The procurement process is also more complex than it was a half-century ago. Bezos referred to the fact that nine contractors submitted bids to build NASA’s lunar lander in July 1962, and the contract was awarded to Grumman Aircraft within just a few months.

“Today, there would be three protests, and the losers would sue the federal government because they didn’t win,” Bezos said. “The thing that slows things down is procurement. It’s become a bigger bottleneck than the technology, which I know for a fact for all the well-meaning people at NASA is frustrating.”

That mention of lawsuits could be seen as a veiled reference to SpaceX, which sued the federal government last month over its selection process for a rocket development program. Blue Origin, which could receive as much as $500 million in funding through that program, has joined the lawsuit on the government’s side.

Bezos said he was all for the Trump administration’s initiative to send astronauts to the lunar surface by 2024, which would be 52 years since the last human walked on the moon. He said sending people to the moon, and setting up settlements in the moon’s polar regions, would require government support — probably the support of multiple governments. Fortunately, a wide range of nations including Japan and European countries are willing to join the U.S. in its moon program, Bezos said.

“What I really hope is that we stick with going back to the moon, this time to stay, because that is actually the fastest way to get to Mars,” he said. “It’s an illusion that you can skip a step.”

The Boston event took place one day after Blue Origin conducted the first hot-fire test of its hydrogen-fueled BE-7 rocket engine, which is designed for use on the company’s Blue Moon lunar lander. “Data looks great, and hardware is in perfect condition,” Bezos reported in an Instagram post that popped up today.


Why go to the moon? Not just because it is hard, Bezos said. On that point, he referred to his oft-repeated observation that humanity’s growing hunger for energy and resources will eventually require expansion outward into the solar system.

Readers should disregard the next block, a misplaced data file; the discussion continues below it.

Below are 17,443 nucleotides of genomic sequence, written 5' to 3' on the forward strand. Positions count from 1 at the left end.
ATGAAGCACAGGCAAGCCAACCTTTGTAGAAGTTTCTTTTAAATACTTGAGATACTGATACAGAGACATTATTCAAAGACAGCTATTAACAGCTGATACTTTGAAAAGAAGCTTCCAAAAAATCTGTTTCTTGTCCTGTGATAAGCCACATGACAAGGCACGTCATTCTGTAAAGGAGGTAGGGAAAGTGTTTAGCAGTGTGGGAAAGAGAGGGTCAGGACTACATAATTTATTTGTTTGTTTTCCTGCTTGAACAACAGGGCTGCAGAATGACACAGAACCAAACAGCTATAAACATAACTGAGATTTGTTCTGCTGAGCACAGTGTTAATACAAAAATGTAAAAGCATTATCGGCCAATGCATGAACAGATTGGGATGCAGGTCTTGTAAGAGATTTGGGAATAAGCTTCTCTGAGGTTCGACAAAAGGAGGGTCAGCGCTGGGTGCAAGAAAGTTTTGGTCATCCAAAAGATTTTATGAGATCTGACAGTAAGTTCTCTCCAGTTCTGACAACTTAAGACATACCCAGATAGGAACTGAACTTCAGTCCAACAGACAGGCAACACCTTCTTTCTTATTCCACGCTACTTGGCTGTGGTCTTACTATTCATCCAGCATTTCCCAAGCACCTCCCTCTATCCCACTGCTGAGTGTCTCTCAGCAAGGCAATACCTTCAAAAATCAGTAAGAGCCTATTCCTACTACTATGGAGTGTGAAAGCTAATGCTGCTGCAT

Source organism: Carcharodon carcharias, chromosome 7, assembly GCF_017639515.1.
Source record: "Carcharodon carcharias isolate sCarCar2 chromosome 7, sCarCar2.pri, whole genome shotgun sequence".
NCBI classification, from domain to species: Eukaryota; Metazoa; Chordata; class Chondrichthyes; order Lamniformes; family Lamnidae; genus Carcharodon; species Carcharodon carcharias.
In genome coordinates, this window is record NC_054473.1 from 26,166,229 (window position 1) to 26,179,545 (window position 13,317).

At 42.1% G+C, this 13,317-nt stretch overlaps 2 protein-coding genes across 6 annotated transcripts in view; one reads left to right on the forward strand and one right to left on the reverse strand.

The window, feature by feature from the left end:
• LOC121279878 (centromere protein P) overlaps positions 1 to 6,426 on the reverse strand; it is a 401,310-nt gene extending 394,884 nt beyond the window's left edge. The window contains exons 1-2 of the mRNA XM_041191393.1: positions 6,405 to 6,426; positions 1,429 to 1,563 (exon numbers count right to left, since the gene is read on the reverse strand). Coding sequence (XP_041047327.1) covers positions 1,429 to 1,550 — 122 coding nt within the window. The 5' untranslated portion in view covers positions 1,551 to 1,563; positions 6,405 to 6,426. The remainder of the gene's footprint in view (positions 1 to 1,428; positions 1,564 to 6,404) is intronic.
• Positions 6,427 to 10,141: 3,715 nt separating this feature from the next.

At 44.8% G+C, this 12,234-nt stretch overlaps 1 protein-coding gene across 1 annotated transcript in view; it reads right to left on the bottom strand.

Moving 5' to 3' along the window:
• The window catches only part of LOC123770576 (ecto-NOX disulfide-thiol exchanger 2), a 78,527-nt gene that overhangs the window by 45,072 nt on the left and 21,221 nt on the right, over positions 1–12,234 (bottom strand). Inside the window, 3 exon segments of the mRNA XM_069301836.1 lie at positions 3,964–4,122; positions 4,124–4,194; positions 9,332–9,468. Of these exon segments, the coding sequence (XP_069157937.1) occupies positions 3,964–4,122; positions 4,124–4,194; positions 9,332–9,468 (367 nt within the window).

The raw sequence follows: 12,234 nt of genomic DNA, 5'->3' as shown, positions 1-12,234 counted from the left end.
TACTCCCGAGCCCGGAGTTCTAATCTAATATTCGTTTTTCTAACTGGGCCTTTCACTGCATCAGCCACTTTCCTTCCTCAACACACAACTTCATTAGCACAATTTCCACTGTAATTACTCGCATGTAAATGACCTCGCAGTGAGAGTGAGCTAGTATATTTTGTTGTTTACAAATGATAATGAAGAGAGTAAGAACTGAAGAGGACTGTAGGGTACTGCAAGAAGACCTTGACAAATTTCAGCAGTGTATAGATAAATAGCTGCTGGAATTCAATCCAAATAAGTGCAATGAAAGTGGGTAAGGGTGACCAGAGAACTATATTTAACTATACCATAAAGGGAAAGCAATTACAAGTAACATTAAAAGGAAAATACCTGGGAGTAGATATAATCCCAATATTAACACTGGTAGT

“It’s not optional,” Bezos said. “There are people who haven’t figured it out yet — but they’re wrong, or they just haven’t thought about it yet.”

When the talk ended, Caroline Kennedy gave Bezos a gift that harked back to the billionaire’s childhood fascination with spaceflight. It was a framed facsimile of a letter from the Mercury era, addressed to Caroline and signed by astronauts John Glenn, Alan Shepard and Gus Grissom.

A couple of those names have special resonance for Bezos: Blue Origin’s suborbital spaceship, New Shepard, is named after Alan Shepard, the first American in space. The orbital-class New Glenn rocket — which is due for its maiden launch in 2021 — pays tribute to John Glenn, the first American in orbit.

Bezos read through the letter and asked Kennedy about the text. “John Glenn says here, ‘Best regards to Caroline, and next time I’ll try to bring the monkey,’ ” he said.

“I was actually really disappointed when I met them,” Kennedy explained, “because I really wanted to see the monkey that had gone up into space, which is what my mother told me about.” That refers to the fact that U.S. space officials sent several animals, including a chimpanzee named Ham, on suborbital test trips in advance of Shepard’s flight.

“Why not New Ham?” Kennedy joked.

“Right, New Ham!” replied Bezos, playing along. “It will be a very small vehicle.”